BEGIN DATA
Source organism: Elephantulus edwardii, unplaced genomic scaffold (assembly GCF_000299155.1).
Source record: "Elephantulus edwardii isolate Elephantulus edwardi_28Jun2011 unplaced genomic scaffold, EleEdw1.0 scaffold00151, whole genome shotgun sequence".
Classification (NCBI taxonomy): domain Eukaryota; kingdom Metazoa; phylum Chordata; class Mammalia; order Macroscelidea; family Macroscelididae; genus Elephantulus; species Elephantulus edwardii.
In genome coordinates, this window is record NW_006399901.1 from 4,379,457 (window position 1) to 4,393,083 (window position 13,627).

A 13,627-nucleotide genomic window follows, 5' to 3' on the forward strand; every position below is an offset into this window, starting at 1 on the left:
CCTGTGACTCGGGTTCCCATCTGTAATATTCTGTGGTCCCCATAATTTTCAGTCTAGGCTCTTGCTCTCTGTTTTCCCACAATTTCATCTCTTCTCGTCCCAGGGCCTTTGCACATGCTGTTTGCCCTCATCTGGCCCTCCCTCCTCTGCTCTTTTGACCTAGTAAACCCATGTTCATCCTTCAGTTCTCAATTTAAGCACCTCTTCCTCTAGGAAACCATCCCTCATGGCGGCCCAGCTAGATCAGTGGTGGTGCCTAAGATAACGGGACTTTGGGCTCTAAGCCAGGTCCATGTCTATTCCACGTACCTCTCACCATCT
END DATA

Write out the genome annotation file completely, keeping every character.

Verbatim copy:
Source organism: Elephantulus edwardii, unplaced genomic scaffold (assembly GCF_000299155.1).
Source record: "Elephantulus edwardii isolate Elephantulus edwardi_28Jun2011 unplaced genomic scaffold, EleEdw1.0 scaffold00151, whole genome shotgun sequence".
Classification (NCBI taxonomy): domain Eukaryota; kingdom Metazoa; phylum Chordata; class Mammalia; order Macroscelidea; family Macroscelididae; genus Elephantulus; species Elephantulus edwardii.
In genome coordinates, this window is record NW_006399901.1 from 4,379,457 (window position 1) to 4,393,083 (window position 13,627).

A 13,627-nucleotide genomic window follows, 5' to 3' on the forward strand; every position below is an offset into this window, starting at 1 on the left:
CCTGTGACTCGGGTTCCCATCTGTAATATTCTGTGGTCCCCATAATTTTCAGTCTAGGCTCTTGCTCTCTGTTTTCCCACAATTTCATCTCTTCTCGTCCCAGGGCCTTTGCACATGCTGTTTGCCCTCATCTGGCCCTCCCTCCTCTGCTCTTTTGACCTAGTAAACCCATGTTCATCCTTCAGTTCTCAATTTAAGCACCTCTTCCTCTAGGAAACCATCCCTCATGGCGGCCCAGCTAGATCAGTGGTGGTGCCTAAGATAACGGGACTTTGGGCTCTAAGCCAGGTCCATGTCTATTCCACGTACCTCTCACCATCT